In just a few short weeks, the American Academy of Religion (AAR) and the Society of Biblical Literature (SBL) will be holding their joint annual meeting. Recently, the AAR took up the tradition of bandying a theme; “Revolutionary Love.” Elsewhere I’ve offered remarks on the issues it raises for the type of work that I do. Nevertheless, I’ll be speaking on two AAR panels that at least somewhat work in tandem with it. One is on “digital futures in religious studies;” the other, on “the scholar as a revolutionary social force.” In both spaces I’ll discuss the work we’ve been doing at Sowing the Seed.
Various colleagues in my field have complemented the student-scholar exchanges hosted here. Our readers have appreciated the attention given to issues of social difference. I cherish these responses and the work it has inspired elsewhere. But in the celebration of what this site has added–a field cultivated for the nurture of diverse discussions and discussants–there is the frightening temptation to subtract the first fruits of our intellectual labor–the very challenge to what counts as history or required reading.
When my students look back on all that they’ve learned on social difference, they are wont to remark that the world would be a much better place were we to simply educate the discriminating other. They presume that ignorance is the root cause of our social woes and that people just need to know better. It’s easy to point to a site–whose ratio of women to men authors is 2:1 and whose contributors come from a variety of affinity groups–and say we simply need more of this.
The problem with “this-framing” is the failure to recognize that the matters we are speaking about–say, racialized readings of the Bible in America– are not exceptions but norms, that maybe the conflict between interpreters is because some know too well a history passed off as orthodox, one that renders any competing alternative understanding as ahistory or unworthy of discussion. To write this off as ignorance is to enjoy the illusion that we haven’t been taught to look away from the viscera upon which our most tried facades rest. It’s the freedom to be well-read and (un)knowingly selective that allows us to get away with harm. But it is too simplistic to suggest that more education is the key. There needs to be a qualitative change in what and how we educate. In the push to know more, have we overlooked the importance of wonder?
In the framework of the brick and mortar seminar, I’ve tried to challenge my Bible and Race students to deconstruct the assumed virtue of the American Dream, for even its Kingian manifestation falls prey to an argument for more education.
I say to you today, my friends, though, even though we face the difficulties of today and tomorrow, I still have a dream. It is a dream deeply rooted in the American dream. I have a dream that one day this nation will rise up, live out the true meaning of its creed: “We hold truths to be self-evident, that all men are created equal.”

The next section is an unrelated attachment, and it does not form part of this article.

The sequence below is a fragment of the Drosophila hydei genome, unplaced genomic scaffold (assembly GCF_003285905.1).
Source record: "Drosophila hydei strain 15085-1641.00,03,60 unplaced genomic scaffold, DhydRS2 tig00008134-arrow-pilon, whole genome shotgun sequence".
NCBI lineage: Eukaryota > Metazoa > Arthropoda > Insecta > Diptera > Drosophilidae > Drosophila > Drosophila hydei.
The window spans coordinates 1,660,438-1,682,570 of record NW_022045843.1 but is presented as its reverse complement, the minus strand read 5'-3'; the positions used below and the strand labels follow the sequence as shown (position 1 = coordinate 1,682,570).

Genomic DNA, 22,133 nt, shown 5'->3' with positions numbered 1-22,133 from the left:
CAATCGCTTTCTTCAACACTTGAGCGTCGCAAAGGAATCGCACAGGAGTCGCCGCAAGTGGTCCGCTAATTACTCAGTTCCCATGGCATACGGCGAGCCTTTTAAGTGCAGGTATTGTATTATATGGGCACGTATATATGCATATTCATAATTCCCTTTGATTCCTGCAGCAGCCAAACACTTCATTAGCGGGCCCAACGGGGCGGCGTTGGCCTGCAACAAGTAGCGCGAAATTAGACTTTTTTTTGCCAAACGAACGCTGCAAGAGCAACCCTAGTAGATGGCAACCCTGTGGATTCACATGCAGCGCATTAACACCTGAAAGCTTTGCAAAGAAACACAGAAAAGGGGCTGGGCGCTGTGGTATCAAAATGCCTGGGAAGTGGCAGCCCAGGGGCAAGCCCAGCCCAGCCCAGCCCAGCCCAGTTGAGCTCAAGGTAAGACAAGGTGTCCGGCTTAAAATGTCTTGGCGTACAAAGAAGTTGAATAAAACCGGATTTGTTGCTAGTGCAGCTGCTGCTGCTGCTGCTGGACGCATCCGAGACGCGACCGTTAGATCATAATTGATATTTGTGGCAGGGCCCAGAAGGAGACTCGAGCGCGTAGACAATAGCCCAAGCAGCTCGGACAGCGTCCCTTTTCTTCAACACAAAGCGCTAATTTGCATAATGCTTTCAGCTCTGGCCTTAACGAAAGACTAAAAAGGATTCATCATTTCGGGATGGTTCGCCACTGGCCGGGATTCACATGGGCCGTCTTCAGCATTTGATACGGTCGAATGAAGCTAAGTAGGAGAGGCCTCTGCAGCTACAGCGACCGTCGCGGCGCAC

Who could disagree with King? But I do wonder to what extent the appeal to the self-evident stymies our ability to see why others must be convinced. Perhaps we’ve been taught American history so well that even the most accented allusions to “the dream” elide prescription into description.
If this seminar is at all concerned with perfecting “the dream,” then it is one akin to those interpreted by Joseph— noting the terms on which the well-fed become hungry and the hungry, well-fed. It turns us to the more elusive Morpheus, who wakes us to the notion that our history maybe but a history, and how our commitment to maintaining that history will inevitably bring ruin. (Is it self-evident that we should ask “to whom?”) On this side of the critical turn, this scene from The Matrix becomes a startling parable for all sorts of discourses–especially the Bible, Race, and America.
The essays in this issue center on African American readings of the Bible. In their own way, they each prompt the cutting question, “What if we understood African American cultural play as the history and the canonized norms of whiteness as ahistory?” How would our picture of the Bible, race, and America have to change?
- Marlee Schwalm, “Nat Turner: Black Moses of America.”
- Amanda Robbins, “Black Christians and Donald Trump.”
Dr. Jennifer Grace Bird, author of Permission Granted: Taking the Bible into your own Hands,” pens a response called “Thoughts on the State of our Disunion.” See the first volume of the series here.
Richard Newton, PhD is curator of Sowing the Seed and Assistant Professor of Religious Studies at Elizabethtown College. His scholarship focuses on the anthropology of scriptures. Follow him on Twitter and Instagram @seedpods.